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June 21, 2013

FAA May Change Rules for Flying with Electronics

Acer Iconia W3

cellphone on planeFrequent flyers may be happy to hear the days of strict rules for some electronic devices may soon be over.

The U.S. Federal Aviation Authority is considering a set of draft recommendations that would ease restrictions on some devices for low altitude flights, says a report by CNet.

An advisory panel presented the FAA with the report after undertaking a comprehensive study last year regarding the safety of using portable electronics in flight.

As a result, the working group has made recommendations that flyers with certain devices — like e-readers —

should be able to use their gadgets for the duration of the flight.

Although some restrictions may be lifted, Smartphones are unlikely to be part of the guideline changes, says CNet, as the group was asked not to consider them in its recommendations.

Currently, the FAA prohibits the use of small electronic devices like Smartphones and tablets until the plane reaches an altitude of 10,000 feet, the concern being that devices could cause take-off problems by tampering with ground-based wireless networks.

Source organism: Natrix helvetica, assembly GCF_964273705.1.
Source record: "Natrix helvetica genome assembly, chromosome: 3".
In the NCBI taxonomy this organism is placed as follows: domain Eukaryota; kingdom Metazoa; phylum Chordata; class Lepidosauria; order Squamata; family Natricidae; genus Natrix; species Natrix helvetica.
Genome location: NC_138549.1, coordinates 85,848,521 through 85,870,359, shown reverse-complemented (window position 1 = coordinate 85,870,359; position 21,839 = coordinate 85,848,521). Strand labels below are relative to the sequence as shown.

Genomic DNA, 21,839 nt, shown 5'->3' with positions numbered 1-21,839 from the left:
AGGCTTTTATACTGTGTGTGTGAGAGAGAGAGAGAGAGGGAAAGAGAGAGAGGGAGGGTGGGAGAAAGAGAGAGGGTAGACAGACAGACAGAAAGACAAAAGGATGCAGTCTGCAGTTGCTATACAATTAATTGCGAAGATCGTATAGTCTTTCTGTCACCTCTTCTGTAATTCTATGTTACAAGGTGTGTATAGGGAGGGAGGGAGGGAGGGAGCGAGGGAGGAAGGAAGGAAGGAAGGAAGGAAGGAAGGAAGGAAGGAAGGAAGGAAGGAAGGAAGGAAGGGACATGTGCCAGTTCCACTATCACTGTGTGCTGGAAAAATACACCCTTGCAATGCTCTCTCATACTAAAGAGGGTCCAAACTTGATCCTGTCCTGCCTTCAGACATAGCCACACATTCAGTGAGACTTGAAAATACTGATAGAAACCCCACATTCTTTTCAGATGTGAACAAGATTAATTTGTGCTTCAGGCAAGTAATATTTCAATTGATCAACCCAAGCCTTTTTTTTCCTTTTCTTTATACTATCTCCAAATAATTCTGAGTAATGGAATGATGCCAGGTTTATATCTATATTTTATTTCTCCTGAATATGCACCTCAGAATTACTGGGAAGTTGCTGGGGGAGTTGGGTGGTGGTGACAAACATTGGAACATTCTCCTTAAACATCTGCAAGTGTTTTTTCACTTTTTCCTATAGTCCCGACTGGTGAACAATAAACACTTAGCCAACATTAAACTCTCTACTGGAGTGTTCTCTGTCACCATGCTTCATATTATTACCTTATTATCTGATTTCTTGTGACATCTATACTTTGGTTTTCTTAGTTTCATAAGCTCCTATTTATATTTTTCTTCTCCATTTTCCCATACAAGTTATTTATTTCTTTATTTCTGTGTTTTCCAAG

Recent studies have shown that electronic devices in fact do not interfere with the airplane’s navigation, says an article by TechHive.

“That rationale was shown to be false in a late 2011 article by Nick Bilton at The New York Times . Bilton visited EMT Labs, an independent testing facility, to see what kind of interference our gadgets were putting out that could help bring down a plane. The result? Nada,” says TechHive.

A recent study by the Airline Passenger Experience Association posted on the Consumer Electronics Association website may prove this to be true.

About 30 percent of travelers who boarded a plane within the last year said they accidentally left their devices on the entire flight, with 61 percent of those travelers carrying a Smartphone as their device of choice, according to the data.

The study also indicates that 99 percent of all travelers carry some kind of personal electronic device when they’re flying.

The advisory panel is slated to make its final recommendations to the FAA by September.

 

Image courtesy of [samuiblue] / FreeDigitalPhotos.net

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